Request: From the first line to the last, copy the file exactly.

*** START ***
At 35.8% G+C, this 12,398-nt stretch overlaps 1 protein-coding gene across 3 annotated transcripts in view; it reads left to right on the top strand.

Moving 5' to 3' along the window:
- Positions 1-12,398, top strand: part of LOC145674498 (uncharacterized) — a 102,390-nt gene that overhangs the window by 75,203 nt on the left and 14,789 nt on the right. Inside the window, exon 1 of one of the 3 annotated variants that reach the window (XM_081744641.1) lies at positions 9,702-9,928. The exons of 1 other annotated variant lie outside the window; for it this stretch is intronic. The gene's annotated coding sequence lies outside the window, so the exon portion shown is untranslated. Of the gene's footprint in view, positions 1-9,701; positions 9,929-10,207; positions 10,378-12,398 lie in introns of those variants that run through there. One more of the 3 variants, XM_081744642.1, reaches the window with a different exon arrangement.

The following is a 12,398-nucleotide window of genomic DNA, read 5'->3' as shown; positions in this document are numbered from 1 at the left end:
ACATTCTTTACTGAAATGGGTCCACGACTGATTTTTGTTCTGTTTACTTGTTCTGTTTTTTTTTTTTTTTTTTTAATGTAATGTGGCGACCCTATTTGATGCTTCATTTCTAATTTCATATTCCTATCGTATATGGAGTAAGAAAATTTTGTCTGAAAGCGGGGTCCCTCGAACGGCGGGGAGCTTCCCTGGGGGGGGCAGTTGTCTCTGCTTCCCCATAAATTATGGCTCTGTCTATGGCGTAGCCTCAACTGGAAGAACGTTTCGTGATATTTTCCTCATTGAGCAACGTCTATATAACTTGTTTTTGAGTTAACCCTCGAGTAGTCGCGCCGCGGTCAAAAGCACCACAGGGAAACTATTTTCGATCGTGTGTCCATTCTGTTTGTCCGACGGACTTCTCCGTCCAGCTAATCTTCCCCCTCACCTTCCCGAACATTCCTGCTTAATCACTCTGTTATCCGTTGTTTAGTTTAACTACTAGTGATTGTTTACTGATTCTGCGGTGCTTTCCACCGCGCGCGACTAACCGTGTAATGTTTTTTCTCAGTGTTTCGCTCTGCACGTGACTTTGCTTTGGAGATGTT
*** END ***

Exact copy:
At 35.8% G+C, this 12,398-nt stretch overlaps 1 protein-coding gene across 3 annotated transcripts in view; it reads left to right on the top strand.

Moving 5' to 3' along the window:
- Positions 1-12,398, top strand: part of LOC145674498 (uncharacterized) — a 102,390-nt gene that overhangs the window by 75,203 nt on the left and 14,789 nt on the right. Inside the window, exon 1 of one of the 3 annotated variants that reach the window (XM_081744641.1) lies at positions 9,702-9,928. The exons of 1 other annotated variant lie outside the window; for it this stretch is intronic. The gene's annotated coding sequence lies outside the window, so the exon portion shown is untranslated. Of the gene's footprint in view, positions 1-9,701; positions 9,929-10,207; positions 10,378-12,398 lie in introns of those variants that run through there. One more of the 3 variants, XM_081744642.1, reaches the window with a different exon arrangement.

The following is a 12,398-nucleotide window of genomic DNA, read 5'->3' as shown; positions in this document are numbered from 1 at the left end:
ACATTCTTTACTGAAATGGGTCCACGACTGATTTTTGTTCTGTTTACTTGTTCTGTTTTTTTTTTTTTTTTTTTAATGTAATGTGGCGACCCTATTTGATGCTTCATTTCTAATTTCATATTCCTATCGTATATGGAGTAAGAAAATTTTGTCTGAAAGCGGGGTCCCTCGAACGGCGGGGAGCTTCCCTGGGGGGGGCAGTTGTCTCTGCTTCCCCATAAATTATGGCTCTGTCTATGGCGTAGCCTCAACTGGAAGAACGTTTCGTGATATTTTCCTCATTGAGCAACGTCTATATAACTTGTTTTTGAGTTAACCCTCGAGTAGTCGCGCCGCGGTCAAAAGCACCACAGGGAAACTATTTTCGATCGTGTGTCCATTCTGTTTGTCCGACGGACTTCTCCGTCCAGCTAATCTTCCCCCTCACCTTCCCGAACATTCCTGCTTAATCACTCTGTTATCCGTTGTTTAGTTTAACTACTAGTGATTGTTTACTGATTCTGCGGTGCTTTCCACCGCGCGCGACTAACCGTGTAATGTTTTTTCTCAGTGTTTCGCTCTGCACGTGACTTTGCTTTGGAGATGTT